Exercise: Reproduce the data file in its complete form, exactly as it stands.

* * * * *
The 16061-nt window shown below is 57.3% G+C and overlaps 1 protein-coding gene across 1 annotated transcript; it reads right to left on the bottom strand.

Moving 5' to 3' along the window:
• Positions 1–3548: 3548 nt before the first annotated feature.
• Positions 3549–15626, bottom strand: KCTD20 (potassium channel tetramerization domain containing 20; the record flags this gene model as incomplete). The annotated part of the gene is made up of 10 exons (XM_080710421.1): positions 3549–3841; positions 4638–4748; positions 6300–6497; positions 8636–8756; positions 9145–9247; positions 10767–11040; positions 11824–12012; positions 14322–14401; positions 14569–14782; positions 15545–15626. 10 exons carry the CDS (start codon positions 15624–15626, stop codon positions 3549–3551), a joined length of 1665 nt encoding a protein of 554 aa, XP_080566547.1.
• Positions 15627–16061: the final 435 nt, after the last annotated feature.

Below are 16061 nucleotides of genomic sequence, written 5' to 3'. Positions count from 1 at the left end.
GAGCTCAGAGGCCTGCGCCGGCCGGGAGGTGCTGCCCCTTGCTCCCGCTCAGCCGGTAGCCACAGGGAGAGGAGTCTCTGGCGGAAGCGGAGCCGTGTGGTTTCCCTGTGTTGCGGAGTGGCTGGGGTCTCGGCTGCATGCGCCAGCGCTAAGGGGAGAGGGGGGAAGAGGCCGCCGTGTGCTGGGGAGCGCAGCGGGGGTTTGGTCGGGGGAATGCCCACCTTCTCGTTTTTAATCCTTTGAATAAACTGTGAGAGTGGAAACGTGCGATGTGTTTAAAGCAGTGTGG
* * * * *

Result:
The 16061-nt window shown below is 57.3% G+C and overlaps 1 protein-coding gene across 1 annotated transcript; it reads right to left on the bottom strand.

Moving 5' to 3' along the window:
• Positions 1–3548: 3548 nt before the first annotated feature.
• Positions 3549–15626, bottom strand: KCTD20 (potassium channel tetramerization domain containing 20; the record flags this gene model as incomplete). The annotated part of the gene is made up of 10 exons (XM_080710421.1): positions 3549–3841; positions 4638–4748; positions 6300–6497; positions 8636–8756; positions 9145–9247; positions 10767–11040; positions 11824–12012; positions 14322–14401; positions 14569–14782; positions 15545–15626. 10 exons carry the CDS (start codon positions 15624–15626, stop codon positions 3549–3551), a joined length of 1665 nt encoding a protein of 554 aa, XP_080566547.1.
• Positions 15627–16061: the final 435 nt, after the last annotated feature.

Below are 16061 nucleotides of genomic sequence, written 5' to 3'. Positions count from 1 at the left end.
GAGCTCAGAGGCCTGCGCCGGCCGGGAGGTGCTGCCCCTTGCTCCCGCTCAGCCGGTAGCCACAGGGAGAGGAGTCTCTGGCGGAAGCGGAGCCGTGTGGTTTCCCTGTGTTGCGGAGTGGCTGGGGTCTCGGCTGCATGCGCCAGCGCTAAGGGGAGAGGGGGGAAGAGGCCGCCGTGTGCTGGGGAGCGCAGCGGGGGTTTGGTCGGGGGAATGCCCACCTTCTCGTTTTTAATCCTTTGAATAAACTGTGAGAGTGGAAACGTGCGATGTGTTTAAAGCAGTGTGG